Summer 74 The Saga of Star Wars Goes on!
A tolerably lengthy timespan back … in a cosmic system suspiciously like our very own … a peculiar and engaging Maine-made funnies arrangement is occurring.
In it, a daring dealer named Hansel and his periphery jacketed, ambiguously cumbersome sidekick from another land, Chuey, race around the dusty spans of 1974 Barstow, California, in their custom van (the Bicentennial Falcon) so as to spare his rich sweetheart, Princess, from the underhanded intrigues of her politically goal-oriented dad, Dr. Wear Vaeder, who is in the thrall of the dim master of all the land, Richard Nixon. Goodness, and there's an innocent, experience looking for farmboy named Lucas in there, as well.
That is the set-up for "Summer of '74," a yearningly humorous and senseless realistic novel from Maine film maker and now comic book maker Scott Taylor. Taylor (who's delivered Maine executive Kyle Rankin's element's "The Witch Files" and "Night of the Living Deb," in addition to other things) is profound into making and arranging a rambling, suspiciously "Star Wars"- esque story of 1970s agitators, severe government types, quick vehicles, derring-do and more social references than you can shake a lightsaber at. For Taylor, the merging of political parody, satire and George Lucas' "Star Wars" universe is a fixation that is involved him for a long, long time.
Right in 2012, Taylor says he and his late companion Liam Scheff were talking "Star Wars," like two self-regarding "Star Wars" nerds do, when Scheff asked him, "What is 'Star Wars' the point at which you remove the space wizards and laser swords?" Naturally (to them both, at any rate), the appropriate response returned as a wide-going, freestyle reinterpretation of George Lucas' science fiction, mythic space musical drama of good and underhanded as a 1970s experience of cops, bootleggers, a malevolent president, shadowy corporate interest and the intermittent not recommended hike through time. The pair in the end transformed the majority of their transformative ruminations into a phase play called "Summer of '74" that played at Portland's PortFringe celebration. Presently, Taylor is proceeding with his voyage into unapproved spinoff experience with an arranged three-section (and past) realistic novel arrangement nearby Maine funnies craftsman Bob Tkacik.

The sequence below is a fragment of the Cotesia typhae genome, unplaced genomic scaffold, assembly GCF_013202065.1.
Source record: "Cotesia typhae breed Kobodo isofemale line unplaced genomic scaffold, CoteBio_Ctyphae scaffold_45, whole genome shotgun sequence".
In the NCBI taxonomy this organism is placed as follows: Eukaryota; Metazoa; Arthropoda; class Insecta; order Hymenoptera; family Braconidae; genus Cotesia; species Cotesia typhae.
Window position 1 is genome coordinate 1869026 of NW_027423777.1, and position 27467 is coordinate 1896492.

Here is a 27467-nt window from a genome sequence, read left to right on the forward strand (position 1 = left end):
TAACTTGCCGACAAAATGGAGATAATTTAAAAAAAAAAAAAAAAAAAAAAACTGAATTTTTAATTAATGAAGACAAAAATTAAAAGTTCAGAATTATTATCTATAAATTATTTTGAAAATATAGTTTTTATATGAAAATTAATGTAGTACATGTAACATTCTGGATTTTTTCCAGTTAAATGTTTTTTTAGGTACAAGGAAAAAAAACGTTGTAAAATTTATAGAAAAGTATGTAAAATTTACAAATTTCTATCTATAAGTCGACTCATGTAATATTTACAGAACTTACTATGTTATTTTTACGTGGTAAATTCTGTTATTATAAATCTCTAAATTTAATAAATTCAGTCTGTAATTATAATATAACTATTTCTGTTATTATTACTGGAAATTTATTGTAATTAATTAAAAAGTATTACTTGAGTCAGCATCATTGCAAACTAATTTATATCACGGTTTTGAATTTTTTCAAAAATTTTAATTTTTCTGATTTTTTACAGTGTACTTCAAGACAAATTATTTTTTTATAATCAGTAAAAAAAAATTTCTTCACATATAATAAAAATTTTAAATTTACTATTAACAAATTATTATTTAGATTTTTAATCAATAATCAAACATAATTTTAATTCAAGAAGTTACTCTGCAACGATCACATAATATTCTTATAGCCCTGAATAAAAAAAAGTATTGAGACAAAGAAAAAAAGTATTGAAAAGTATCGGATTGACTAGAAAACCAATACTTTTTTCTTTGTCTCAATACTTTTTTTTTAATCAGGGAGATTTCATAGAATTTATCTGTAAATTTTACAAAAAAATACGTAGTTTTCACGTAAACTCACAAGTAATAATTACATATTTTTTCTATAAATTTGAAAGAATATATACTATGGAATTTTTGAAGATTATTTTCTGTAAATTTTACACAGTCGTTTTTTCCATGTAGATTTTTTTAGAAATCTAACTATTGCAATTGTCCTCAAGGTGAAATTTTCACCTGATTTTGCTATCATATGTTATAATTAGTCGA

Movie producer Scott Taylor has set up a Kickstarter crusade to fun his "Star Wars"- enlivened comic book, set in California during the '70s. Outline by Bob Tkacik
With Tkacik ("rhymes with enchantment," clarifies Taylor) giving energetic, clever life to the thoughts that have for some time been whooshing through his febrile creative ability, Taylor is arranging a December arrival of the primary volume of his adventure. With respect to why he went the comic book course, moviemaker Taylor was concise. "I didn't have $2 million for confirmation of idea." Fair enough. Be that as it may, while the independently published funnies position is increasingly affordable, it's not really free, which is the reason Taylor has taken his journey to the web based crowdfunding webpage Kickstarter.